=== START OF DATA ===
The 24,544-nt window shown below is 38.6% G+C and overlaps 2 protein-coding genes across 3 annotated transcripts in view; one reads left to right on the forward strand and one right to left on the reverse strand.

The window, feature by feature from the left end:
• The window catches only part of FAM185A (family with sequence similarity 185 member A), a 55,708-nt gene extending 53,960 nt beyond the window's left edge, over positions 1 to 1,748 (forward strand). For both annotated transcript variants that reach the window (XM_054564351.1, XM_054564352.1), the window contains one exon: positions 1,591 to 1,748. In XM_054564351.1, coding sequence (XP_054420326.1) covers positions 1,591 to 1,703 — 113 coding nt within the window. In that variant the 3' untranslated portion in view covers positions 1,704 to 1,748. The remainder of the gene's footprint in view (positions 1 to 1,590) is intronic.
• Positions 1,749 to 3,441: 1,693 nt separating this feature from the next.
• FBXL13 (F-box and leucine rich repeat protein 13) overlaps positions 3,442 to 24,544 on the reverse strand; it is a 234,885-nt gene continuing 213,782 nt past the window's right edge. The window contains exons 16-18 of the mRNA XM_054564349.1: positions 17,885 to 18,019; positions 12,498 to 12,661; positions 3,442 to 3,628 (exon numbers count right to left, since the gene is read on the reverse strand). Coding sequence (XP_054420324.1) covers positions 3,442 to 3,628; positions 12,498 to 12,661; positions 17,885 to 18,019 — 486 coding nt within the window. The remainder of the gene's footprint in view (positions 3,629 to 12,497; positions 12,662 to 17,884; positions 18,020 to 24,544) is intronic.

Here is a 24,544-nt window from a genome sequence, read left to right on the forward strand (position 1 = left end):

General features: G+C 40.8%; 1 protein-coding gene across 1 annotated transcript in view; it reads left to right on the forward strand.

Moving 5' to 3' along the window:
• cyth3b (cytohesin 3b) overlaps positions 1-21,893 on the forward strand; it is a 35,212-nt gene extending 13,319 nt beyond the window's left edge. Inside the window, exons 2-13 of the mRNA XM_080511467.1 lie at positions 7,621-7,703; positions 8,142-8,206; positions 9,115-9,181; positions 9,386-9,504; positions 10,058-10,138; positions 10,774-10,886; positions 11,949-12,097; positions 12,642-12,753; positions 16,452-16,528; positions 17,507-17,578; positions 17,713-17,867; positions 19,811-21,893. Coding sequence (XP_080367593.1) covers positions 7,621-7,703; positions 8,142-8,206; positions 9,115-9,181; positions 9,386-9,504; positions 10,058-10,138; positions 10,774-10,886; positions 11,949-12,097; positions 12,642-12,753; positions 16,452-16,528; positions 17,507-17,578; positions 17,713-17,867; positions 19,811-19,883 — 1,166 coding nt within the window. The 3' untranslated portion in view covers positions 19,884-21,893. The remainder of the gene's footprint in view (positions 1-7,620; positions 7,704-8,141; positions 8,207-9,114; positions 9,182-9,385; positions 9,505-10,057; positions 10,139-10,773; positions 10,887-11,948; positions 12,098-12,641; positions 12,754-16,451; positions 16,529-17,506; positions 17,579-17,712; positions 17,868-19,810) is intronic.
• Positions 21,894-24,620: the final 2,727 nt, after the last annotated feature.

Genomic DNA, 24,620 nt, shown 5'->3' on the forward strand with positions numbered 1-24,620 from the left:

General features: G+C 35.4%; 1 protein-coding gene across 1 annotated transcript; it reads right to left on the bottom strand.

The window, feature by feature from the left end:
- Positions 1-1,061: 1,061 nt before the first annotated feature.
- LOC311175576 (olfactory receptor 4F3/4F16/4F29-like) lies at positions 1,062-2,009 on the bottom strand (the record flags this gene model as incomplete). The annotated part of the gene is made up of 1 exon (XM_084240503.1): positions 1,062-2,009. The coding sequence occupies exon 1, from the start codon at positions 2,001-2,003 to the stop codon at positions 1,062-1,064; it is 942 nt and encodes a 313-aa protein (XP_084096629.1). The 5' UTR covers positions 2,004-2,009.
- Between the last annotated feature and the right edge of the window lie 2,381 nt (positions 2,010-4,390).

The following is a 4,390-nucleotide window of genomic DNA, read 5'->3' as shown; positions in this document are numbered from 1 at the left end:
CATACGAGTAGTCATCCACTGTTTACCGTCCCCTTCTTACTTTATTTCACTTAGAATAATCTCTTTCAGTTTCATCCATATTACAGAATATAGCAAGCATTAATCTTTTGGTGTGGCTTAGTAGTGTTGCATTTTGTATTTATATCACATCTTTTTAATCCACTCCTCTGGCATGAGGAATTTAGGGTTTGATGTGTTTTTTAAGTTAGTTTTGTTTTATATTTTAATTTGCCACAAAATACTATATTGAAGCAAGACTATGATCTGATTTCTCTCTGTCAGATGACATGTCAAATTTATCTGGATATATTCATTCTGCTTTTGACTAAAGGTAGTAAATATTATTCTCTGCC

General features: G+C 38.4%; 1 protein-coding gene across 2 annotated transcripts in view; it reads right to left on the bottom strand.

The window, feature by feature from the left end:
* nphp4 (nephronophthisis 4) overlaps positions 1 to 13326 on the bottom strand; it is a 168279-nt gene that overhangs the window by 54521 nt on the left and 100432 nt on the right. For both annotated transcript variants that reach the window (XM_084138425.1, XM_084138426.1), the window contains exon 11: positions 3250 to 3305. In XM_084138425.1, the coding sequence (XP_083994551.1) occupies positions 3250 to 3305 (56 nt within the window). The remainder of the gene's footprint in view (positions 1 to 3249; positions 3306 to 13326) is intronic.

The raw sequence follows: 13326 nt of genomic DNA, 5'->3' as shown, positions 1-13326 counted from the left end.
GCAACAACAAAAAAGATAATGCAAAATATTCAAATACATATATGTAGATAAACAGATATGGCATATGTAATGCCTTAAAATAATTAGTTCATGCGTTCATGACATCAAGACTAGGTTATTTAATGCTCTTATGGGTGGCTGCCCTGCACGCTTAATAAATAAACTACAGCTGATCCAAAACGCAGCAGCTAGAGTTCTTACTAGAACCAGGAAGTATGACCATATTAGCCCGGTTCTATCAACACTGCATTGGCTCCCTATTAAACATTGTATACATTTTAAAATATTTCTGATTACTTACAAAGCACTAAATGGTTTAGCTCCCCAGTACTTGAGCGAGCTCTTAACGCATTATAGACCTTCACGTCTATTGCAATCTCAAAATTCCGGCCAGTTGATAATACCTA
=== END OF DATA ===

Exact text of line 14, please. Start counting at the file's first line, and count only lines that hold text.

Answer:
- Positions 1-1,061: 1,061 nt before the first annotated feature.